ORLANDO — The most important player in most trade discussions the Giants have had this week is still years away from legally being able to grab a drink at the Swan and Dolphin Resort’s busy lobby bar.
After speaking to the Marlins about Giancarlo Stanton, Marcell Ozuna and Christian Yelich, the Giants approached the Reds about Billy Hamilton. They have talked to the Cardinals about their young outfielders, and done the same with the Brewers and others. They have found that there’s a common theme in these talks: Per sources, just about every team asks for Heliot Ramos, the 2017 first-round pick.
The Giants like to stay open-minded and rarely deem a player untouchable, but Ramos seems to be just about there. The 18-year-old was the 19th selection in June’s draft, and scouts here in Orlando have said he would easily go in the top 10 if the selections were made today. The Giants view Ramos as a five-tool talent, a potential Yoenis Cespedes-type of athlete with a real chance to stick as a center fielder.
Some in the organization believe he could be the rare Giants prospect to bust into the majors at the age of 21 or 22, and Ramos’ professional debut did not temper expectations. In 138 rookie league at-bats, Ramos hit .348 with six homers, six triples and 11 doubles. He stole 10 bases in 12 attempts. His on-base percentage was .404 and he slugged .645.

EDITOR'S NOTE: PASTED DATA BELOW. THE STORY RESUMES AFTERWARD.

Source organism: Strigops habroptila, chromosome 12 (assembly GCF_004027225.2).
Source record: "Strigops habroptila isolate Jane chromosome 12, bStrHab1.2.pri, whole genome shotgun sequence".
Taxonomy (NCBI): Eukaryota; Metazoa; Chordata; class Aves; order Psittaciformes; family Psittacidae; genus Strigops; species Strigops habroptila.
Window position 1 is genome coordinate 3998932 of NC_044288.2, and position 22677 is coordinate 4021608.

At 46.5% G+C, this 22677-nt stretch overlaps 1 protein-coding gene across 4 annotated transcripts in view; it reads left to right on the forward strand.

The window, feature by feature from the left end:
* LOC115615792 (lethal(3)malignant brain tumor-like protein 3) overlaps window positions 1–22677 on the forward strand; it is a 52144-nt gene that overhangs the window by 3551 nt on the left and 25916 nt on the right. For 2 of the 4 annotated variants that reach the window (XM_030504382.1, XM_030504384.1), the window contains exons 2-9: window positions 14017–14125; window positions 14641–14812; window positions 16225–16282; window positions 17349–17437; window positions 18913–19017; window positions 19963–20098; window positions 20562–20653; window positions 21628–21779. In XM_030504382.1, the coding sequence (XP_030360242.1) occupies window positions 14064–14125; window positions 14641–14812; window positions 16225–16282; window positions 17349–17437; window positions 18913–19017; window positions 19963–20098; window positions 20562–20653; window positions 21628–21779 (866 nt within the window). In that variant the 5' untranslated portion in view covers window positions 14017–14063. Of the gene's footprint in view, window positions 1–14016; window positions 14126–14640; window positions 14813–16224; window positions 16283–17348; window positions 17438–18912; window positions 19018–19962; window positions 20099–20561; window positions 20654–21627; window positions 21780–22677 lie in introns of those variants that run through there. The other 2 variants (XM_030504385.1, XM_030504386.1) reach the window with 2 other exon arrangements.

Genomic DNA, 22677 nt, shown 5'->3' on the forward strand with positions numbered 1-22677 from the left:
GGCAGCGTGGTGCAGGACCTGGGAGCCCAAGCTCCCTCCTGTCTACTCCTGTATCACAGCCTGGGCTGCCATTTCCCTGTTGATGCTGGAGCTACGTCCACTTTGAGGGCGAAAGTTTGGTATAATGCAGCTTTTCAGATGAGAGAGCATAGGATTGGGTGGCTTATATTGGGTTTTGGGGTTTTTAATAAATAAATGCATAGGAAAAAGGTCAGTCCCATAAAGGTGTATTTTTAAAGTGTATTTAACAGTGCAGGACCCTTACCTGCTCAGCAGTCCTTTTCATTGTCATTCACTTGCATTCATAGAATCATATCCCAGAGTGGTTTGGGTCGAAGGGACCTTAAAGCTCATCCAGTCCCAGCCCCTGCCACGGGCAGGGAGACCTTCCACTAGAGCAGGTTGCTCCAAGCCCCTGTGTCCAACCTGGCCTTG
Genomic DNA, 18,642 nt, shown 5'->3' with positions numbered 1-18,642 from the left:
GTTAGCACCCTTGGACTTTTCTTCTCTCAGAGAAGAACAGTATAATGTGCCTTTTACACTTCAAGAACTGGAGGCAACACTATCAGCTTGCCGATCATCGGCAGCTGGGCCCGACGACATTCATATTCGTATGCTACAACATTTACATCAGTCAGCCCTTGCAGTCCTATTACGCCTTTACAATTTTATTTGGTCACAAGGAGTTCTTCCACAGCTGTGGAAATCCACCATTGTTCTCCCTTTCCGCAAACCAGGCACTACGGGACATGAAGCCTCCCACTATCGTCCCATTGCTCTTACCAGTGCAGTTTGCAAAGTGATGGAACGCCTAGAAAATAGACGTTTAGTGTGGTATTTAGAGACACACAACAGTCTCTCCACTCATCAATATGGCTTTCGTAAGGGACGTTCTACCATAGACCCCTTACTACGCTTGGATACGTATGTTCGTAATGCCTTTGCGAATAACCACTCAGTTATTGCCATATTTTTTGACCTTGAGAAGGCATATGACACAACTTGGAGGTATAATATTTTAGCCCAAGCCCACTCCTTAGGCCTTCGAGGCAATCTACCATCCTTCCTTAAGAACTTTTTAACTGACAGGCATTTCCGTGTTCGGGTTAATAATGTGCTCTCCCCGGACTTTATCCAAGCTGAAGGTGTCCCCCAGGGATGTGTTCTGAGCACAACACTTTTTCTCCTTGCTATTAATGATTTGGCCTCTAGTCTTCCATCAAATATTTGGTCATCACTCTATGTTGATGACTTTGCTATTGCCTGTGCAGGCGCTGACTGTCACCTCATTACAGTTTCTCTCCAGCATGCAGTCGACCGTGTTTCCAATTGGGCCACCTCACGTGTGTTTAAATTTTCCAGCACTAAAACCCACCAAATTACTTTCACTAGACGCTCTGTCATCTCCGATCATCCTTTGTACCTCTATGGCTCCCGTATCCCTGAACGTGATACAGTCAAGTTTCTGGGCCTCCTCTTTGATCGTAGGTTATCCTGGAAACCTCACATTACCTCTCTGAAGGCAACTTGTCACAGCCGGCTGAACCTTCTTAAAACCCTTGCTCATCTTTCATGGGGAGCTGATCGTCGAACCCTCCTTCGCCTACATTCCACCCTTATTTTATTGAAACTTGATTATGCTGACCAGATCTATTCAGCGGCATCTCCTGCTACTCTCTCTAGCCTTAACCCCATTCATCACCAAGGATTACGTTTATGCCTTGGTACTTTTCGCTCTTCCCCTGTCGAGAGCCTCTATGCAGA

It’s a small sample, but you can see why the Giants shake their heads every time Ramos is brought up. Given the state of the franchise and the farm system, a strong “no” is certainly the right answer.
With Ramos unavailable, the Giants have found little traction with other teams. The offers they have received have been described as wildly unrealistic, and the front office does not want to make a move just for the sake of making a move before the flight home. General manager Bobby Evans is under pressure to find solutions, but he said the front office is united in a desire to not mortgage the future.
“It’s going to cost our system at some level in trades but we’re going to always make sure we keep the cream of the crop in our organization as best we can,” Evans said.